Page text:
Stuttering and Social Anxiety Disorder Connections

Speech therapy Treatment of stuttering : woman doing articulation and breathing exercises.
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Stuttering and social anxiety disorder (SAD) are both included in the Diagnostic and Statistical Manual of Mental Disorders (DSM-V).

However, SAD is categorized as an anxiety disorder and childhood-onset fluency disorder (stuttering) is now considered a communication disorder in the chapter on neurodevelopmental disorders. 

What Is Stuttering?

Stuttering is described as dysfluent speech involving overt and covert (hidden) symptoms.

Overt symptoms are obvious to other people and include:

  • Repeating or prolonging sounds
  • Blocks when speaking

Covert symptoms may not be obvious to others and include:

  • Omitting words
  • Substituting words
  • Circumlocution (rearranging words in a sentence)

Stuttering and SAD Diagnosed Together

If you stutter, you may also feel bad about your speech difficulty and experience anxiety, avoidance, low self-esteem, and embarrassment.

However, you would not be diagnosed with SAD unless the fear, avoidance, and anxiety are about more than the stuttering.

If you are only anxious because you stutter, you would not be diagnosed with SAD because the fear is about stuttering, not social and performance situations.

How Are Stuttering and Social Anxiety Related?

Current research shows that there is likely a relationship between stuttering and social anxiety, but the nature of the relationship is not clear.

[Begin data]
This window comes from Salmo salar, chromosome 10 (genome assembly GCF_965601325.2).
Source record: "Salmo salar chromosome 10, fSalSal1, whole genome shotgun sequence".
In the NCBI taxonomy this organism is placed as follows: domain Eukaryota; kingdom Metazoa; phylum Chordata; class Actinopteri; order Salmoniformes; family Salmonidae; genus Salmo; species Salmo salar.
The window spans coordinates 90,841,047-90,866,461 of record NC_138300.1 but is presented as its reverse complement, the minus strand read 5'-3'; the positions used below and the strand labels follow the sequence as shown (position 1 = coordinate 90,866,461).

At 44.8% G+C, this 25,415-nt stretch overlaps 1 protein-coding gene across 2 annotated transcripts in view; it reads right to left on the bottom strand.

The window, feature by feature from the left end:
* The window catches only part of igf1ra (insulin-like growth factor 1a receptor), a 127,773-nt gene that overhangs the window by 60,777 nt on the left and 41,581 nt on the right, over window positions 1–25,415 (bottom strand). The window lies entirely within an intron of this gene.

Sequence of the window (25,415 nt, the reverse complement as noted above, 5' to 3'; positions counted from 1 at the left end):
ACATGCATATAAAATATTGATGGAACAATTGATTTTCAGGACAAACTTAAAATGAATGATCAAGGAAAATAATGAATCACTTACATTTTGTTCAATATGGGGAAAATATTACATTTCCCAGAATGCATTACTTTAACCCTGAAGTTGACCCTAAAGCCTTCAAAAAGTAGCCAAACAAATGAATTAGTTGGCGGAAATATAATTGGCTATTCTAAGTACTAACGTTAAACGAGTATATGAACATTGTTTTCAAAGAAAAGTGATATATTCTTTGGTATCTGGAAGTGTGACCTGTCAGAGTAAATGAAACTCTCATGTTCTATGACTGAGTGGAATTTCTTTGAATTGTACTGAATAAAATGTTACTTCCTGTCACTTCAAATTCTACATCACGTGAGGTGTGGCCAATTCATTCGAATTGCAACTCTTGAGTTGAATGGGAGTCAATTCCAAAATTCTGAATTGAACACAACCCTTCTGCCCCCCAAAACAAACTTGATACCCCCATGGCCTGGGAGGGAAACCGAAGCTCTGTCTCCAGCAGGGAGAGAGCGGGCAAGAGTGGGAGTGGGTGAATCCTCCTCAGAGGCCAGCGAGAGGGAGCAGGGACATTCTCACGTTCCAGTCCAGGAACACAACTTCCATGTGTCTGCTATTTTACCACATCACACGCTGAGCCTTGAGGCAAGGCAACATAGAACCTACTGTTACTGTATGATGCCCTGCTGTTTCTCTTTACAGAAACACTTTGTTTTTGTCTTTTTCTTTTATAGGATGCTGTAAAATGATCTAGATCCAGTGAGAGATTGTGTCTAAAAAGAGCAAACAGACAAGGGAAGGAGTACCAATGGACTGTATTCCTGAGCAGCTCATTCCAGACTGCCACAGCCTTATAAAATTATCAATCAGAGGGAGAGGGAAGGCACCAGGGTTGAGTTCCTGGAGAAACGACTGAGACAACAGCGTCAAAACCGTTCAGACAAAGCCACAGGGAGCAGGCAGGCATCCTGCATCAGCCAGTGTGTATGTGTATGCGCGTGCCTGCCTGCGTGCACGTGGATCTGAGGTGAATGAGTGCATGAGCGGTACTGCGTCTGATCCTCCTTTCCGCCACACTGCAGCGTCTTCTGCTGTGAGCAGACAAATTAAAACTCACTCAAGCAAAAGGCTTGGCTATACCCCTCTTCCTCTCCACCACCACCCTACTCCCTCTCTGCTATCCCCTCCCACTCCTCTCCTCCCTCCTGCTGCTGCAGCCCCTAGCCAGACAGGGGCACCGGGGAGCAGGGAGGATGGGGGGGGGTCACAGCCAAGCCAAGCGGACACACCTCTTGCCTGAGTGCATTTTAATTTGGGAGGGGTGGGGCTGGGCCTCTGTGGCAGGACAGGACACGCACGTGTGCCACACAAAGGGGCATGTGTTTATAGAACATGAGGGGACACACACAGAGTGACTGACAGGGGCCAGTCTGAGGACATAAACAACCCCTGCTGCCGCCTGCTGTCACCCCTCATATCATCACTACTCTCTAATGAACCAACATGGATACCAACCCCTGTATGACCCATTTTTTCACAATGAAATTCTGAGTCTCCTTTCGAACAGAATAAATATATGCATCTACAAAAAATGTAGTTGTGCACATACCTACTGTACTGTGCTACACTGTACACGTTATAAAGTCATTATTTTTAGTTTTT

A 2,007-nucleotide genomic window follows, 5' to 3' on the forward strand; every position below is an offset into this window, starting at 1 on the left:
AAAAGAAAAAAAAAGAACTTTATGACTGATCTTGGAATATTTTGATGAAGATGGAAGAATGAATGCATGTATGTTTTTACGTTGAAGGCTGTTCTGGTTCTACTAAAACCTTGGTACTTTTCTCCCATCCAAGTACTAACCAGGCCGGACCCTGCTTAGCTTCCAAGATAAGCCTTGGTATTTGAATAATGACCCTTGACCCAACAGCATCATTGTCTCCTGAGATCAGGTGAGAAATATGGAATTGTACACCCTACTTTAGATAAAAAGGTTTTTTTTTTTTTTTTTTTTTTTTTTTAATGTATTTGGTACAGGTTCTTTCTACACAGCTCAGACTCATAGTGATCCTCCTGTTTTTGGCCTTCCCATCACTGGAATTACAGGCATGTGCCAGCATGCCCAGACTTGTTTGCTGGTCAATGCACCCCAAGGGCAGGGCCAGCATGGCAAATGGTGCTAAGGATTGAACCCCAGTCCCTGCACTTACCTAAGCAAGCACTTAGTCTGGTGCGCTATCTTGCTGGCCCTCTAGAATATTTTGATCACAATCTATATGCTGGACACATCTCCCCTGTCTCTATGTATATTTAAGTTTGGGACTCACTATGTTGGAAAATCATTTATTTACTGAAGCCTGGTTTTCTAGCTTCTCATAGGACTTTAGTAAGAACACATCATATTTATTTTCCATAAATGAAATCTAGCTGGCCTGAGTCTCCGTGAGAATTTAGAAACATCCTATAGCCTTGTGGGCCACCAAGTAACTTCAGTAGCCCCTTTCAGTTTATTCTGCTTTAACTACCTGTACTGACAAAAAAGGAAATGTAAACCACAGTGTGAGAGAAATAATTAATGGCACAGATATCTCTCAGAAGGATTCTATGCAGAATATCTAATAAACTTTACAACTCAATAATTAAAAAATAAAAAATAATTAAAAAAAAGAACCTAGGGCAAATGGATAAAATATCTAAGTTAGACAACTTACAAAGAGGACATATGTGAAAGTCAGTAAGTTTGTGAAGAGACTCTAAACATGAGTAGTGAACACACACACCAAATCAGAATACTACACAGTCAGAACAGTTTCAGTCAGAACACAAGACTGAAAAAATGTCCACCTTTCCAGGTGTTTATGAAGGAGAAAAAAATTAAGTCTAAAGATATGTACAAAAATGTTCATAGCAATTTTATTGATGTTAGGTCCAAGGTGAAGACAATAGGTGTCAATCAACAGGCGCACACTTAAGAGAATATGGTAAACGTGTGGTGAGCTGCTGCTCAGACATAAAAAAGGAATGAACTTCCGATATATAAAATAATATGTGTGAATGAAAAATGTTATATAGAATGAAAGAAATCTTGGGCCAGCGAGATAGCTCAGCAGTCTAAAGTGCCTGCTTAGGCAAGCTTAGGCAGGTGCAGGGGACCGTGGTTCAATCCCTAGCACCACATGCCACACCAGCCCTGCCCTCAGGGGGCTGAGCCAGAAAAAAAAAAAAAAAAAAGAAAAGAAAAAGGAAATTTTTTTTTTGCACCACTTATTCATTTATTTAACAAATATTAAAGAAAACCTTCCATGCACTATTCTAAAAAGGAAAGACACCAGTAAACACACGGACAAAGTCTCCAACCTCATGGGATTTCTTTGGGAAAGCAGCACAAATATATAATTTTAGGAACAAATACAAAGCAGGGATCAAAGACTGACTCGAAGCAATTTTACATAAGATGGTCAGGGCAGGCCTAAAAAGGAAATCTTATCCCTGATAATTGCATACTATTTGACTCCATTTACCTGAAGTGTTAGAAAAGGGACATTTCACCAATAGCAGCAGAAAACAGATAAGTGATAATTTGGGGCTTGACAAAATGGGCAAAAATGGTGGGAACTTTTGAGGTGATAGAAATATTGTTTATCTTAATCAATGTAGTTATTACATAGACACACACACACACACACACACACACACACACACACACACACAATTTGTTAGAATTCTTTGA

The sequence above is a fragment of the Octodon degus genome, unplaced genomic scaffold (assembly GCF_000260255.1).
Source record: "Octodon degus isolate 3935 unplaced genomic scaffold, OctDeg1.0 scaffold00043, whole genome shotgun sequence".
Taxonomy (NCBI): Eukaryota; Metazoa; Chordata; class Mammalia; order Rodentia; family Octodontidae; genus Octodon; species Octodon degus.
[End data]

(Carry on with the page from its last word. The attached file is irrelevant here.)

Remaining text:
The rate of overlap between social anxiety and stuttering is thought to be as high as 75%. However, studies have not been consistent in how they define social anxiety (e.g., stuttering-specific or general).

Research has shown that the neurotransmitter dopamine plays a part in both stuttering and SAD. And, in fact, a higher rate of SAD has been found in people with Parkinson's disease, a disorder involving dopamine production and metabolism.

Neuroimaging research has shown that people with SAD and those who stutter have differences in the dopamine D2 receptor, meaning that they process dopamine differently than people without these disorders. The amygdala has also been shown to be related to both stuttering and SAD.


Treatment options for stuttering depend on whether or not you are also experiencing psychological reactions.

  • If you stutter but do not have anxiety, fear or avoidance, you would receive speech training alone.
  • If you stutter and also have psychological reactions or a comorbid diagnosis of SAD, you would also receive treatment such as cognitive-behavioral therapy (CBT).

Although medication such as selective serotonin reuptake inhibitors (SSRIs) have been shown to be effective in treating SAD, there is not enough research to support their use for stuttering.

If you experience both SAD and stuttering, it is important to realize that SAD can be overcome even if your stuttering does not completely go away. While stuttering can be embarrassing, it is possible to improve and feel better about the way that you talk.

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